3. A memory controller as defined in claim 1 wherein said address and control signals include a row address strobe, a column address strobe and address signals.
4. A memory controller as defined in claim 1 wherein said timing parameter specifies a predetermined number of clock cycles.
5. A memory controller as defined in claim 1 wherein said means for generating a timing control signal comprises means for determining a duration of said selected memory and means for generating said timing control signal when the duration of said selected memory signal is equal to a value specified by said selected timing parameter.
6. A memory controller as defined in claim 1 wherein one of said memory signals comprises a column address strobe signal, wherein said timing characteristic comprises an active time of said column address strobe signal and wherein said means for programming establishes the active time of said column address strobe signal.
7. A method for controlling access to a memory comprising the steps of:
generating memory signals including address and control signals for accessing said memory in response to a physical address, each of said memory signal having at least one timing characteristic; and
programming the timing characteristic of at least one of said memory signals, comprising the steps of storing at least one timing control bit in a control register, selecting a timing parameter from a plurality of predetermined timing parameters in response to said timing control bit, and generating a timing control signal in response to the selected timing parameter and to selected memory signal, the timing control signal controlling the timing characteristic of said one of said memory signals.
Description
FIELD OF THE INVENTION

The present invention relates generally to data processing systems and, more particularly, to a memory controller with programmable control signal timing.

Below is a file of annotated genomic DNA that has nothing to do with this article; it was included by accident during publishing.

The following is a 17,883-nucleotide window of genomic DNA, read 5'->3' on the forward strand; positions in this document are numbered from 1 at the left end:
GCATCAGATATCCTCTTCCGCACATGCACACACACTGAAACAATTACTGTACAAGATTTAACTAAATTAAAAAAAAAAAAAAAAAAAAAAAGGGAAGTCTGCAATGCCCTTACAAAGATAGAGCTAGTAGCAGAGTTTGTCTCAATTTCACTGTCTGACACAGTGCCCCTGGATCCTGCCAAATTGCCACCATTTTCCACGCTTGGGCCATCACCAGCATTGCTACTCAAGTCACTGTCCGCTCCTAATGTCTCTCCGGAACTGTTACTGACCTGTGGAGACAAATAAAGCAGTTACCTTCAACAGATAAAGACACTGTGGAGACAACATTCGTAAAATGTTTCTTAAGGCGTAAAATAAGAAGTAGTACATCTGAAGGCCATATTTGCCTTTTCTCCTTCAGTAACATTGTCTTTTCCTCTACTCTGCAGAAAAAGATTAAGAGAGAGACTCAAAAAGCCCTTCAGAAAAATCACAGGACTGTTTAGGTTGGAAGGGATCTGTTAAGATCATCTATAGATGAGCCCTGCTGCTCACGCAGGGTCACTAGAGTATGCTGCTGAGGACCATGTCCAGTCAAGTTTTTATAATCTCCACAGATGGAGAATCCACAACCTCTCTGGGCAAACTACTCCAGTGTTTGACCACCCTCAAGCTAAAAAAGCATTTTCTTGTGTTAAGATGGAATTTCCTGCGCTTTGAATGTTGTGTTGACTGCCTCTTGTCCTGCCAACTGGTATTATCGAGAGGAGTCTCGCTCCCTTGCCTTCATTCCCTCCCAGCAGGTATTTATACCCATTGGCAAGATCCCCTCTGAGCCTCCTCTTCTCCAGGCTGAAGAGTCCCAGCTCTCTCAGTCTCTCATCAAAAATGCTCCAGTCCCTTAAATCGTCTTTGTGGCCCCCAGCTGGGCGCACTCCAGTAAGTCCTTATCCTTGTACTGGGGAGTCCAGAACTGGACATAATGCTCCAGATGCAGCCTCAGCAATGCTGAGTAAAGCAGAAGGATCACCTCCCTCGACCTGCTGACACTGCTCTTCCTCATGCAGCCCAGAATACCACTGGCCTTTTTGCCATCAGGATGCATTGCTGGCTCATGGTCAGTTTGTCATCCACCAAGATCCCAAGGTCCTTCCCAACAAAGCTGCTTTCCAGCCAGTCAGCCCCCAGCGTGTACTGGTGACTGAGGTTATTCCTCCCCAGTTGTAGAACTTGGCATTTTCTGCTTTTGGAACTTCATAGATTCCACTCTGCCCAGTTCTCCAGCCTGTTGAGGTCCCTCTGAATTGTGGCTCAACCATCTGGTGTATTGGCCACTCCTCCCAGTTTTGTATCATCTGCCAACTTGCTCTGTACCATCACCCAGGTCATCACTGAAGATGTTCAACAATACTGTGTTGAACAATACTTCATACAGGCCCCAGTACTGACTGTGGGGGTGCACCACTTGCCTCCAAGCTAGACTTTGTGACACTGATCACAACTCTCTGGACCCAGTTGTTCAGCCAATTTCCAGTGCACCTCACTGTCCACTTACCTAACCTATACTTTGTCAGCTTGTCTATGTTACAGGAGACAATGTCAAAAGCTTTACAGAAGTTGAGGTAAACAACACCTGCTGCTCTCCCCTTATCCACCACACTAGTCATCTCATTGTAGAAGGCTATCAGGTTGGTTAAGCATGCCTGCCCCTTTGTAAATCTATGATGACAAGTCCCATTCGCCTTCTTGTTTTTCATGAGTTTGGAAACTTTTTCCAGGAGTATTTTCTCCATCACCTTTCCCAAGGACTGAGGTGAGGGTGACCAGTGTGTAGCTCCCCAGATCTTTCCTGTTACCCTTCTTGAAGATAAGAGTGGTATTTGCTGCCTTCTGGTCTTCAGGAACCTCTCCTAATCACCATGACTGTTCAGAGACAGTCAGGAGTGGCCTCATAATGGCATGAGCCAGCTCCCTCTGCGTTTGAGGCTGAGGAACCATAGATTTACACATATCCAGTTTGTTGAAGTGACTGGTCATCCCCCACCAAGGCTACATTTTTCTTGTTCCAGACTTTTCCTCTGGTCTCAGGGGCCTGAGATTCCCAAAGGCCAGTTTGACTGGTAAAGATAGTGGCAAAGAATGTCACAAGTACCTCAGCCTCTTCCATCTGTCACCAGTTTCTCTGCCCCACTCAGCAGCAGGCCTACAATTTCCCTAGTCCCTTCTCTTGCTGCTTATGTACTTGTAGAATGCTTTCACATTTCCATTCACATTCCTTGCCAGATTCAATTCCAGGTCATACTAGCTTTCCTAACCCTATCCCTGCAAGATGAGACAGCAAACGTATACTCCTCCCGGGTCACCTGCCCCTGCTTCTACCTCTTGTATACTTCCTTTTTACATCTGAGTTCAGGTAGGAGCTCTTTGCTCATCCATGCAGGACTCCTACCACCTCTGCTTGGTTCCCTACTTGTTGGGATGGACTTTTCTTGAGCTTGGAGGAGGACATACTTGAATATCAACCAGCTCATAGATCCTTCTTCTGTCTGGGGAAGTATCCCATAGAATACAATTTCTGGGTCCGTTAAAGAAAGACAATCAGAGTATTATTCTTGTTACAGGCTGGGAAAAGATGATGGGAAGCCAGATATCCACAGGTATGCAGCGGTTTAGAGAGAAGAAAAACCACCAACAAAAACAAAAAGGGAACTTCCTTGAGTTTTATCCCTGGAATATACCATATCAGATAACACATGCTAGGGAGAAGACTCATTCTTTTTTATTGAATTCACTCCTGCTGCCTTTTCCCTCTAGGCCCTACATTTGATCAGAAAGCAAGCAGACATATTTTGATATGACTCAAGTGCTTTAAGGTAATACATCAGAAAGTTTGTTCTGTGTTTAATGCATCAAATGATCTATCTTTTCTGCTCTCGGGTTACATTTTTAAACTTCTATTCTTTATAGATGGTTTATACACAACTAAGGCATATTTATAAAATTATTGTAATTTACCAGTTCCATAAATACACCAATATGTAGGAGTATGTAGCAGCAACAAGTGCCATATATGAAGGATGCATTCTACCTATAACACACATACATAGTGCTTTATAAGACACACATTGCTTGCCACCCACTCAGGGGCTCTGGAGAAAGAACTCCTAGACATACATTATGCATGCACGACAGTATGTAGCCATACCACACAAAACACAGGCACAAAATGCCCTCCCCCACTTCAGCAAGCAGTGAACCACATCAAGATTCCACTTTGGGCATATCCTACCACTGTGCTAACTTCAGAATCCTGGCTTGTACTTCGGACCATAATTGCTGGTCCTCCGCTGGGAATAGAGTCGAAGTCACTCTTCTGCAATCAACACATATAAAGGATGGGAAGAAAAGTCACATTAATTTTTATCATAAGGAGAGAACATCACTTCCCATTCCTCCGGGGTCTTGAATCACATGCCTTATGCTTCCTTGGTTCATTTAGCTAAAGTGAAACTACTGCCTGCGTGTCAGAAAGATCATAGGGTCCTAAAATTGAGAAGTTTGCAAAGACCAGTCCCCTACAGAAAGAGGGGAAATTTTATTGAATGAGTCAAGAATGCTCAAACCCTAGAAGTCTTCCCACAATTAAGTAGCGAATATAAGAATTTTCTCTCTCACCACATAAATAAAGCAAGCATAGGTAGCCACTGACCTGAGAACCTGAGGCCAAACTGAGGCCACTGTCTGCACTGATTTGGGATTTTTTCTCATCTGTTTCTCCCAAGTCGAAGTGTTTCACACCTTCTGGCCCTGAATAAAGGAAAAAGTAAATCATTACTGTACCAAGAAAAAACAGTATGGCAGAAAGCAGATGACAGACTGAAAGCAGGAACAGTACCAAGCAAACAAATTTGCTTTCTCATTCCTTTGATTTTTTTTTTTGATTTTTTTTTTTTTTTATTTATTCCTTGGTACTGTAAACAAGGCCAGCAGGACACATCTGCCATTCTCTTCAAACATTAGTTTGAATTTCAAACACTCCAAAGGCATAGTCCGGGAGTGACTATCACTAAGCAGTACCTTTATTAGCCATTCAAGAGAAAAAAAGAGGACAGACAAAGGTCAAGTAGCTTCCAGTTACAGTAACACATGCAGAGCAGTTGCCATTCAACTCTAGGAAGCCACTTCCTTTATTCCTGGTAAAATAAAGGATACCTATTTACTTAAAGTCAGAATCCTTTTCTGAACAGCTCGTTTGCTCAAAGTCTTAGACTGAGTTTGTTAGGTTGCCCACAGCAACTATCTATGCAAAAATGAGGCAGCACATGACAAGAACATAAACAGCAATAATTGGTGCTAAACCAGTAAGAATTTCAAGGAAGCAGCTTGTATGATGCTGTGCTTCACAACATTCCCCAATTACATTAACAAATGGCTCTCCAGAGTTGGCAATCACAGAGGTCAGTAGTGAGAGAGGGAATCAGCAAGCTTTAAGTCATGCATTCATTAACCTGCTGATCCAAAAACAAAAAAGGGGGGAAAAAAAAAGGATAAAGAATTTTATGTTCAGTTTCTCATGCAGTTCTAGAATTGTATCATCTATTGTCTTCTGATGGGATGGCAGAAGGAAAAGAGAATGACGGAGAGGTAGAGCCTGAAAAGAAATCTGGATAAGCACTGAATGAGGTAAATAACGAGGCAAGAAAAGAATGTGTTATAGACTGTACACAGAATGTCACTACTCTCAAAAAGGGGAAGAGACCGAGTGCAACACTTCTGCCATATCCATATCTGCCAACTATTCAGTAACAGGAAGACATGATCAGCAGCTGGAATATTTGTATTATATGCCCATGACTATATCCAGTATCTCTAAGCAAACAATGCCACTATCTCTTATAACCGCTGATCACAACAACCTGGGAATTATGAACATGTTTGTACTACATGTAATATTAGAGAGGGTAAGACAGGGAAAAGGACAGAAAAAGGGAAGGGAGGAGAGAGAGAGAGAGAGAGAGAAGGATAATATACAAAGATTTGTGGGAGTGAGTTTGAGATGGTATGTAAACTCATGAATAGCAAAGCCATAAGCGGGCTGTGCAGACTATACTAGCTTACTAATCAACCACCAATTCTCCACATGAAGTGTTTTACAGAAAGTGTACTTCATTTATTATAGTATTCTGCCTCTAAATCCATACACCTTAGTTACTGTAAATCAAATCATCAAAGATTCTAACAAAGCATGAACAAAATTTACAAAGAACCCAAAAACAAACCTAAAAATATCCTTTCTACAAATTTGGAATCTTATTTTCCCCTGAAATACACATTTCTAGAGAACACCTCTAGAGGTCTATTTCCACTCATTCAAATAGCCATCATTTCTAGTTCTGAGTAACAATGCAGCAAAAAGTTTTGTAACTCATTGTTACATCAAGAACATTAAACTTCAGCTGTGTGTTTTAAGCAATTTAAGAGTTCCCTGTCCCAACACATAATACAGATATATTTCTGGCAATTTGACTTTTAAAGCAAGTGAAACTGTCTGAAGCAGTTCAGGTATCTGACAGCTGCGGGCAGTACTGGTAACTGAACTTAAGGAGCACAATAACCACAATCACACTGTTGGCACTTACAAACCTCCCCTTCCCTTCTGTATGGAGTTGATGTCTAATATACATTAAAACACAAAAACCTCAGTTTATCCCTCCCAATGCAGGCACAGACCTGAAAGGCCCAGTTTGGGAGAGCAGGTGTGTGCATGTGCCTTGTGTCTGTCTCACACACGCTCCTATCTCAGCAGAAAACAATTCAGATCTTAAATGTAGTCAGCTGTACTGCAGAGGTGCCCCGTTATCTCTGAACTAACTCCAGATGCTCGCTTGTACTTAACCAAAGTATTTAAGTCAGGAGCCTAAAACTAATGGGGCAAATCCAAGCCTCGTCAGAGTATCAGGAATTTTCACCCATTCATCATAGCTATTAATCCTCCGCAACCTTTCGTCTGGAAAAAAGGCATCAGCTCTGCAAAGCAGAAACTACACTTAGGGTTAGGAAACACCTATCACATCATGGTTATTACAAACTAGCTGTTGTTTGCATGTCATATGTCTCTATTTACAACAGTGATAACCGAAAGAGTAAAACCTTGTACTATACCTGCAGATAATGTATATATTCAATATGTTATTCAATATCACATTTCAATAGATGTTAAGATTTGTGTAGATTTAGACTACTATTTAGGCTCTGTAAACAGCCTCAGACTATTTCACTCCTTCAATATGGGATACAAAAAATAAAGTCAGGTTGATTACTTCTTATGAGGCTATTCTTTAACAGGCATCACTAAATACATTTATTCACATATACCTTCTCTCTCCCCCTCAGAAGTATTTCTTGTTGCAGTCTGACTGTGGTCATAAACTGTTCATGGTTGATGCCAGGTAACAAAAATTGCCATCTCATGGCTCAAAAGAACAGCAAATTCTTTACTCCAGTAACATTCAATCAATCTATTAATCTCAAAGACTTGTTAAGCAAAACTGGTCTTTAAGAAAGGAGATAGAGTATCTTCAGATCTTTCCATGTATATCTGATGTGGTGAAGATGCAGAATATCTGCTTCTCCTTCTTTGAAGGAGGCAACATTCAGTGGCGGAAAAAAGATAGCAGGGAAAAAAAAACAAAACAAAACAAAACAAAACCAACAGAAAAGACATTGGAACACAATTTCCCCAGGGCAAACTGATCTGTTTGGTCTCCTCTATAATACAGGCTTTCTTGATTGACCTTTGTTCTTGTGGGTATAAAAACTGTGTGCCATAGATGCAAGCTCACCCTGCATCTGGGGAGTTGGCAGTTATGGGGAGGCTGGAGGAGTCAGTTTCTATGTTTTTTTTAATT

DESCRIPTION OF THE PRIOR ART

In a typical computer system, a central processor is coupled through a memory controller to main memory. The memory controller receives a physical address from the central processor and converts the address to a form that is compatible with the devices in the memory. In addition, the memory controller provides control signals for the memory. Typical dynamic random access memories (DRAMs) utilize a multiplexed addressing scheme wherein row addresses and column addresses are sequentially strobed into each memory device. The memory controller provides control signals for multiplexed operation. The signals supplied to the memory devices must meet strict timing requirements for proper operation.

Memory controller integrated circuits (ICs) are frequently custom designed to operate with a particular type of memory device. Unfortunately, the cost of developing such memory controller ICs is extremely high. Since the timing of memory signals provided by the memory controller IC is fixed, such customized memory controller ICs may only be used with the memory devices for which they were designed or with memory devices having identical timing requirements. Thus, the choices available to the memory designer were to use existing memory systems in new system designs, or to develop new custom memory controller IC's at high cost. It is thus desirable to provide a memory controller having sufficient flexibility to be usable with memory devices having different timing requirements.